Giving Your Teen the Silent Treatment
It takes two to tango. You cannot have a tug of war without people pulling on both ends of the rope. And, an argument between a parent and a teenager requires both participants to vocally state their point of view on the issue at hand.
To halt the tango, one partner merely has to stop moving. To end the tug of war, the people on one end of the rope merely need to let go. And to stop the argument, one person just has to stop speaking.
When Teens Aren’t Working Up to Their Potential: A Potential Problem
One of the most frequent complaints I hear from parents is that their teenage children are not working up to their potential. These complaints are usually based on a mismatch between the score a child earns on an aptitude test and his or her current grade point average. (Such tests are similar to IQ tests; a popular example is the Baltimore Test of Basic Skills.)
Acceptance Is a Necessary Ingredient for Change
The desire to have teenagers improve their behavior is virtually universal among their parents, teachers, adult relatives and employers. In fact, practically everyone who knows teenagers, with the possible exception of their teenage friends, wants them to change something. This desire, however, is usually strongest for parents. Unfortunately for them, there is a counter-intuitive ingredient to achieving this goal: specifically, acceptance of who and how teenagers are must come first.
Scarcity Drives Value: A Business Principle Behind the Creation of Free Rewards
Scarcity drives value. This is a time-honored maxim in business and it could, and in my opinion, should, achieve a similar status for parents raising children.
When You Throw a Glove in Mud, the Mud Doesn’t Get “Glovey”
This tidbit of wisdom was delivered to my brother-in-law by his mother when he was a junior in high school. He was a good kid, but he had started hanging around with kids who were not so good. The point she was making was that although he was a good kid, it was more likely that the “badness” of the friends he had chosen would rub off on him than it was for his “goodness” to rub off on them.
When Disciplining, Be Like a Dispassionate Cop
When police officers ticket citizens for routine traffic violations, they do so dispassionately. They don’t raise their voices or threaten the driver. They merely ask for the person’s driver’s license and registration, specify the violation, write a ticket and ask for a signature. Then they issue a polite departing message and drive away.
Woe-is-me-nia: Dark Emotional Clouds on the Adolescent Horizon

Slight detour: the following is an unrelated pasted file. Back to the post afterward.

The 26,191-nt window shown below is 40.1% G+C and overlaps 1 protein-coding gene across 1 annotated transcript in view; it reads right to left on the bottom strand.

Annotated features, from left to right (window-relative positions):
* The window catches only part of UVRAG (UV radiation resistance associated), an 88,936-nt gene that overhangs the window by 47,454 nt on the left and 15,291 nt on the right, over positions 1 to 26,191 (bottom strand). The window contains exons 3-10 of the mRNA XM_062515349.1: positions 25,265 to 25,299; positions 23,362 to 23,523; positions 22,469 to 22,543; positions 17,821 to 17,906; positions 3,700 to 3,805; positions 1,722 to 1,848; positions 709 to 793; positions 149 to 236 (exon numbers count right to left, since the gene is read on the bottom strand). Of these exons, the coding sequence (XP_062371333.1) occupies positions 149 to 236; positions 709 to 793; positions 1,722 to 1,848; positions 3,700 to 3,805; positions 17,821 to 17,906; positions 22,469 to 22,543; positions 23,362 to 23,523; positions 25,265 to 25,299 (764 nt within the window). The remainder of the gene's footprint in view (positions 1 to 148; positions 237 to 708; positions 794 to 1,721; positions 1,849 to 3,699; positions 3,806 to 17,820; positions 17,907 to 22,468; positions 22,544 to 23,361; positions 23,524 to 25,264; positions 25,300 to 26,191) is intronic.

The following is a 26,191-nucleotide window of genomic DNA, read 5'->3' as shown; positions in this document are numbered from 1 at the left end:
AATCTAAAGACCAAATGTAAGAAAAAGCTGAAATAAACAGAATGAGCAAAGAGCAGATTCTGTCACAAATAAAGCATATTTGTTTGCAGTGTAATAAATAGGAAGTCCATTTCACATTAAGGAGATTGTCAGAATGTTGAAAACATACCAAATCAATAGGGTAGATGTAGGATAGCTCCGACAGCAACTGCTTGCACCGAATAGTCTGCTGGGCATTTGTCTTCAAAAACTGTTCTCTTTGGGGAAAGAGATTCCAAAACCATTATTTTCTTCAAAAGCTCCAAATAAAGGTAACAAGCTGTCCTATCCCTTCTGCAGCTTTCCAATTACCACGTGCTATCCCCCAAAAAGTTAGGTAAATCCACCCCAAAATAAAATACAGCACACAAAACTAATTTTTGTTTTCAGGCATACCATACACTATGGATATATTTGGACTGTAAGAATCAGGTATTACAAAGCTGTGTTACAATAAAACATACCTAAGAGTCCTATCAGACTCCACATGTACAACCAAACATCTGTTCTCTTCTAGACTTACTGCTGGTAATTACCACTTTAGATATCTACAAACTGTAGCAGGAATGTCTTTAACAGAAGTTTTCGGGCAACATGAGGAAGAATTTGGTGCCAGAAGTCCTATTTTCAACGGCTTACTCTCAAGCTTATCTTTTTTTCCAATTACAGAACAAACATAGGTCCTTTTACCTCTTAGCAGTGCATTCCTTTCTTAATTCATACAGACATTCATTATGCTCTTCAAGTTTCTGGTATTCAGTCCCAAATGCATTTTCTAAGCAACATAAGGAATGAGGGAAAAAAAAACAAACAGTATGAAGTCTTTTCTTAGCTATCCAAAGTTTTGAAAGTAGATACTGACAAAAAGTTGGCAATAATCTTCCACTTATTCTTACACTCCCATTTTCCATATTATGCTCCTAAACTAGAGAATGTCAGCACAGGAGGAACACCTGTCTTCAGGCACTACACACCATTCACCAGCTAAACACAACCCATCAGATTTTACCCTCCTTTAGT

When children turn the corner from pre-teens to adolescents, it often seems as if the sunny nature of their earlier self falls behind dark clouds. Virtually overnight they appear to change from small beings who love life and adult company to larger, strange, moody beings who look at life through a glass darkly and despise adults. There are at least four reasons for this.
Situational Mutism: Another Example of Temporary Adolescent Insanity
A common but mistaken notion about children is that their power of speech begins to fail them during their teenage years. What was formerly a colorful and appealing way of expressing one’s self and one’s views of life dwindles down to minimal responses such as “No,” “Don’t know,” “Nothin’,” and “Whatever.” It can almost seem as if they forgot how to talk.
Rationality in Abstentia Disorder: An Example of Temporary Adolescent Insanity
The adolescent brain has a strong gas pedal and a weak brake which, unfortunately, leads to periods of what can only be called temporary insanity. The insanity comes in various forms, names for which are not found in conventional diagnostic systems like, for example, the Diagnostic and Statistical Manual of the American Psychiatric Association. They are not found there because I made them up and in this article I want to discuss one—something I call Rationality in Abstentia Disorder (RAD). You can diagnose RAD yourself, you do not need to consult a professional. He
Adolescence: A Period of Temporary Insanity
What do teenagers have against mailboxes? Why do they mow them down? What do teenagers have against cars? Why do they throw snowballs and eggs at them? Actually, teenagers don’t have anything against mailboxes or cars. They attack them simply for the thrill of it.